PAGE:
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House of Commons Hansard #151 of the 41st Parliament, 1st Session. (The original version is on Parliament's site.) The word of the day was criminals.

Topics

Conservative Party of CanadaStatements By Members

2:15 p.m.

NDP

Charlie Angus NDP Timmins—James Bay, ON

Mr. Speaker, the survey says more and more Canadians are turning away from the Prime Minister and his party. It has united people across the country in opposition to his leadership and wrong direction. It is not hard to figure out why. Let us look at last week's misleading Conservative carbon farce.

It was the Prime Minister himself who led the spin game, just like the Conservatives' attack on the environment, just like their attack on senior citizens, just like their attack on the integrity of the Canadian electoral system. This is a government that believes the voters are fools. Just because Canadians are reasonable does not mean they are pushovers. They remember the corruption of the old Mulroney Conservatives, but when they look at this gang, they see it is much worse. It is like the ugly spawn of Richard Nixon. No wonder Canadians are fed up. No wonder they want a party of integrity. That is why they support the New Democratic Party of Canada.

New Democratic Party of CanadaStatements By Members

2:15 p.m.

Conservative

Eve Adams Conservative Mississauga—Brampton South, ON

Mr. Speaker, the NDP's motivation for its carbon tax is clear: billions and billions in new revenue for the government taken from hard-working Canadian families. However, do not take the Conservatives' word for it. The NDP members for Burnaby—New Westminster, Edmonton—Strathcona and Skeena—Bulkley Valley have all confirmed it.

Page 4 of the New Democrat platform 2011 costing document also confirms in black and white its plan to raise $21 billion in revenue, and during the NDP leadership campaign, the current leader of the NDP actually issued a backgrounder, which lists as one of his goals to implement a comprehensive cap and trade system to generate billions of dollars in new revenue. Those are enough warning signs for Conservatives and it is enough of a warning sign for Canadians.

The NDP can try to hide its carbon tax. On this side of the House, we will not let them do it.

The EconomyOral Questions

2:15 p.m.

Outremont Québec

NDP

Thomas Mulcair NDPLeader of the Opposition

Mr. Speaker, unfortunately, Canadians are expecting more bad news about the economy this week. For three consecutive quarters, growth has been less than 1%, well below the Conservatives' projections. The big banks just announced their economic forecasts, which are lower than the Conservatives' projections.

Canadians do not like the Prime Minister's approach. Experts reject the Conservatives' projections.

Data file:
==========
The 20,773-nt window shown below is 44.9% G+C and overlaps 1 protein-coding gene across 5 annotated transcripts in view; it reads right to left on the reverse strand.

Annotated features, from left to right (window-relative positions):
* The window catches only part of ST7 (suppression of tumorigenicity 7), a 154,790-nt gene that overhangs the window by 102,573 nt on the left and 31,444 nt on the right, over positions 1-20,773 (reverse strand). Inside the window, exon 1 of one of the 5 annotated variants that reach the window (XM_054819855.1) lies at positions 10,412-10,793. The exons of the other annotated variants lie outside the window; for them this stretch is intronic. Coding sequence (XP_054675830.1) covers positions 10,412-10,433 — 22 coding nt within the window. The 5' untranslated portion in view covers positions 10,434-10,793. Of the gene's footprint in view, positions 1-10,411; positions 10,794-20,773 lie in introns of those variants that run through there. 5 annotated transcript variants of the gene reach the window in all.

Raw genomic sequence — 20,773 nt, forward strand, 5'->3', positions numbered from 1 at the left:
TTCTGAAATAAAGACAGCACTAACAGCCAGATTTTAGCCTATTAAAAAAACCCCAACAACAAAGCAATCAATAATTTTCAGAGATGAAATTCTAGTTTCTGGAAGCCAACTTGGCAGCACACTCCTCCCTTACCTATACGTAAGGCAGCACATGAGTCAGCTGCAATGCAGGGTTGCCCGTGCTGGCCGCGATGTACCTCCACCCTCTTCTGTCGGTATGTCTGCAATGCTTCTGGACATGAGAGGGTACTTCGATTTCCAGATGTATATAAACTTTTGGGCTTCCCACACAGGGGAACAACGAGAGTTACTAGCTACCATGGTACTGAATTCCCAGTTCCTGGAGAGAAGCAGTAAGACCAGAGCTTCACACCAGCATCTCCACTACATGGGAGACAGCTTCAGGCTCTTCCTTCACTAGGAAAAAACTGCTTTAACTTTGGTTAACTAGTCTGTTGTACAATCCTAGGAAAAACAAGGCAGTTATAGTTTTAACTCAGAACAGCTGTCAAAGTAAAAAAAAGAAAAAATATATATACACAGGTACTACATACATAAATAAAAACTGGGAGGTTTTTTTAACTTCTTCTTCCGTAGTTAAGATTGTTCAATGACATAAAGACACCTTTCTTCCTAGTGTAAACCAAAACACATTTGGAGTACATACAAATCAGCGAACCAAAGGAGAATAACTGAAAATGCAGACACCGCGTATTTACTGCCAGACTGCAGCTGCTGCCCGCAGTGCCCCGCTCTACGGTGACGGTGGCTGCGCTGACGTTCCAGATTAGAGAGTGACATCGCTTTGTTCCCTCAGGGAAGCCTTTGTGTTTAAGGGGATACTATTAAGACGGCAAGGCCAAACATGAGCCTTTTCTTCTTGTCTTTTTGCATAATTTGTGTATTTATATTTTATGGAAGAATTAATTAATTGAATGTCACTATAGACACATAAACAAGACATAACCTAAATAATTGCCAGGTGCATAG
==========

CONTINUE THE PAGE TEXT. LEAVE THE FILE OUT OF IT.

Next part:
When will the Conservatives listen and change their approach to the economy?

The EconomyOral Questions

2:15 p.m.

Ottawa West—Nepean Ontario

Conservative

John Baird ConservativeMinister of Foreign Affairs

Mr. Speaker, our Conservative government is committed to creating jobs, promoting Canadian exports and accelerating economic growth.

We are very proud to have created a large number of jobs in the last three years, and we are working even harder to strengthen our economic growth. That is why we developed many job creation measures in this year's budget, but the NDP voted against each of these measures.

Canada is working hard to stimulate business.

The EconomyOral Questions

2:15 p.m.

Outremont Québec

NDP

Thomas Mulcair NDPLeader of the Opposition

Mr. Speaker, TD Bank economists are projecting that growth will continue to fall well below government estimates. Scotiabank economists are forecasting an outright decline in the Canadian economy. The Bank of Canada has downgraded its own projections and is expected to do so again soon.

When will the Conservative government finally admit it is on the wrong track and change course?

The EconomyOral Questions

2:15 p.m.

Ottawa West—Nepean Ontario

Conservative

John Baird ConservativeMinister of Foreign Affairs

Mr. Speaker, our government is promoting job creation and economic growth. We have been working hard.

We have seen the creation of some 770,000 net new jobs. That is a great accomplishment, but it is not enough. That is why we have redoubled our efforts on job creation with this year's budget. That is why both the IMF and the OECD project Canada to have among the strongest growth in the G7.

We are continuing to stay focused to create more jobs for Canadians. Every single time we come forward with initiatives to create jobs, the NDP stands in its place and votes no. We need the NDP to take a positive prospect of economic growth and not bring in a big carbon tax for Canadians.

Foreign AffairsOral Questions

2:20 p.m.

Outremont Québec

NDP

Thomas Mulcair NDPLeader of the Opposition

Mr. Speaker, this weekend, British government sources leaked the details of a new agreement to create shared British-Canadian embassies in countries around the world. In these countries, Canada would now be represented by a desk at the British embassy instead of an independent Canadian diplomatic mission.

Why did Canadians have to learn about this through the British press? If the Conservatives will not stand up for Canada in the world, why do they expect that the British will do it for us?

Foreign AffairsOral Questions

2:20 p.m.

Ottawa West—Nepean Ontario

Conservative

John Baird ConservativeMinister of Foreign Affairs

Mr. Speaker, Canada has a strong and independent foreign policy.